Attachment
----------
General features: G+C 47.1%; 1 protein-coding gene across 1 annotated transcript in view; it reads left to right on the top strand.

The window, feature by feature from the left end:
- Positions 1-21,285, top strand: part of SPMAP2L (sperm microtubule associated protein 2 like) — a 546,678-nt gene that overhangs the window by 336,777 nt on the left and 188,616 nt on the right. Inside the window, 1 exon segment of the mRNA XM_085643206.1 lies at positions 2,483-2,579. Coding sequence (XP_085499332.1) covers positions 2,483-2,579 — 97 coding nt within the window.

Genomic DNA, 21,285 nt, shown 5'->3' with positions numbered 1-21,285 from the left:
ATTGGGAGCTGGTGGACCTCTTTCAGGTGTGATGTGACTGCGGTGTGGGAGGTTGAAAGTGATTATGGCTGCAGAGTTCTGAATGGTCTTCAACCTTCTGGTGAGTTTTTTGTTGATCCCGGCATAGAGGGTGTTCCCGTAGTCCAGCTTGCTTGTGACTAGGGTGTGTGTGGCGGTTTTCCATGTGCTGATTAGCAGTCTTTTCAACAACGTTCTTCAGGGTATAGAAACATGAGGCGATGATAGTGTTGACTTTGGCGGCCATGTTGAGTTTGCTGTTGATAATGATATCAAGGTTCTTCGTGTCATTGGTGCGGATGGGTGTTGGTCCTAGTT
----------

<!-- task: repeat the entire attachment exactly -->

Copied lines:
General features: G+C 47.1%; 1 protein-coding gene across 1 annotated transcript in view; it reads left to right on the top strand.

The window, feature by feature from the left end:
- Positions 1-21,285, top strand: part of SPMAP2L (sperm microtubule associated protein 2 like) — a 546,678-nt gene that overhangs the window by 336,777 nt on the left and 188,616 nt on the right. Inside the window, 1 exon segment of the mRNA XM_085643206.1 lies at positions 2,483-2,579. Coding sequence (XP_085499332.1) covers positions 2,483-2,579 — 97 coding nt within the window.

Genomic DNA, 21,285 nt, shown 5'->3' with positions numbered 1-21,285 from the left:
ATTGGGAGCTGGTGGACCTCTTTCAGGTGTGATGTGACTGCGGTGTGGGAGGTTGAAAGTGATTATGGCTGCAGAGTTCTGAATGGTCTTCAACCTTCTGGTGAGTTTTTTGTTGATCCCGGCATAGAGGGTGTTCCCGTAGTCCAGCTTGCTTGTGACTAGGGTGTGTGTGGCGGTTTTCCATGTGCTGATTAGCAGTCTTTTCAACAACGTTCTTCAGGGTATAGAAACATGAGGCGATGATAGTGTTGACTTTGGCGGCCATGTTGAGTTTGCTGTTGATAATGATATCAAGGTTCTTCGTGTCATTGGTGCGGATGGGTGTTGGTCCTAGTT